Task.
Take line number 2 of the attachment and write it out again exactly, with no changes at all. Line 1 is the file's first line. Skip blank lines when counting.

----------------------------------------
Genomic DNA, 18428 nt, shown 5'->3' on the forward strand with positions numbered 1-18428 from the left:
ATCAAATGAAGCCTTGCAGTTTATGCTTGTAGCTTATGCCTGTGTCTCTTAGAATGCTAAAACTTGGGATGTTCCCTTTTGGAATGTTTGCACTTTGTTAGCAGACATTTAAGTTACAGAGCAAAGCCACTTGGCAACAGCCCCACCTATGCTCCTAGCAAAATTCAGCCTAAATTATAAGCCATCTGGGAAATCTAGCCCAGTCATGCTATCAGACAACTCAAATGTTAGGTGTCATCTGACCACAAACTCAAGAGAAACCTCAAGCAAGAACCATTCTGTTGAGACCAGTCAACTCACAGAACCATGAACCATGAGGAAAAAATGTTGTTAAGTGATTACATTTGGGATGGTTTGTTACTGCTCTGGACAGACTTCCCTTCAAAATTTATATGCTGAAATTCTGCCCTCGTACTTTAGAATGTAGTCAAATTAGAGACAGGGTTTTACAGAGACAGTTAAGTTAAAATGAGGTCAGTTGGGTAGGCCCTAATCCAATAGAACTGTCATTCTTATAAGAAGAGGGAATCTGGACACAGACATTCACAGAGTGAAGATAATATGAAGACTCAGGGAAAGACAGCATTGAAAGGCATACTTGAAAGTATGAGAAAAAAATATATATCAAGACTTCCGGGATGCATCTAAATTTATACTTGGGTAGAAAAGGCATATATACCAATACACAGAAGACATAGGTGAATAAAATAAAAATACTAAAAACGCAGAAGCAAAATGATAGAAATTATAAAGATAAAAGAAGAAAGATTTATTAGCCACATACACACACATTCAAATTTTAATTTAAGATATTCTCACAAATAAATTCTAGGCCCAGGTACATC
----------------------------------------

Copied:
ATCAAATGAAGCCTTGCAGTTTATGCTTGTAGCTTATGCCTGTGTCTCTTAGAATGCTAAAACTTGGGATGTTCCCTTTTGGAATGTTTGCACTTTGTTAGCAGACATTTAAGTTACAGAGCAAAGCCACTTGGCAACAGCCCCACCTATGCTCCTAGCAAAATTCAGCCTAAATTATAAGCCATCTGGGAAATCTAGCCCAGTCATGCTATCAGACAACTCAAATGTTAGGTGTCATCTGACCACAAACTCAAGAGAAACCTCAAGCAAGAACCATTCTGTTGAGACCAGTCAACTCACAGAACCATGAACCATGAGGAAAAAATGTTGTTAAGTGATTACATTTGGGATGGTTTGTTACTGCTCTGGACAGACTTCCCTTCAAAATTTATATGCTGAAATTCTGCCCTCGTACTTTAGAATGTAGTCAAATTAGAGACAGGGTTTTACAGAGACAGTTAAGTTAAAATGAGGTCAGTTGGGTAGGCCCTAATCCAATAGAACTGTCATTCTTATAAGAAGAGGGAATCTGGACACAGACATTCACAGAGTGAAGATAATATGAAGACTCAGGGAAAGACAGCATTGAAAGGCATACTTGAAAGTATGAGAAAAAAATATATATCAAGACTTCCGGGATGCATCTAAATTTATACTTGGGTAGAAAAGGCATATATACCAATACACAGAAGACATAGGTGAATAAAATAAAAATACTAAAAACGCAGAAGCAAAATGATAGAAATTATAAAGATAAAAGAAGAAAGATTTATTAGCCACATACACACACATTCAAATTTTAATTTAAGATATTCTCACAAATAAATTCTAGGCCCAGGTACATC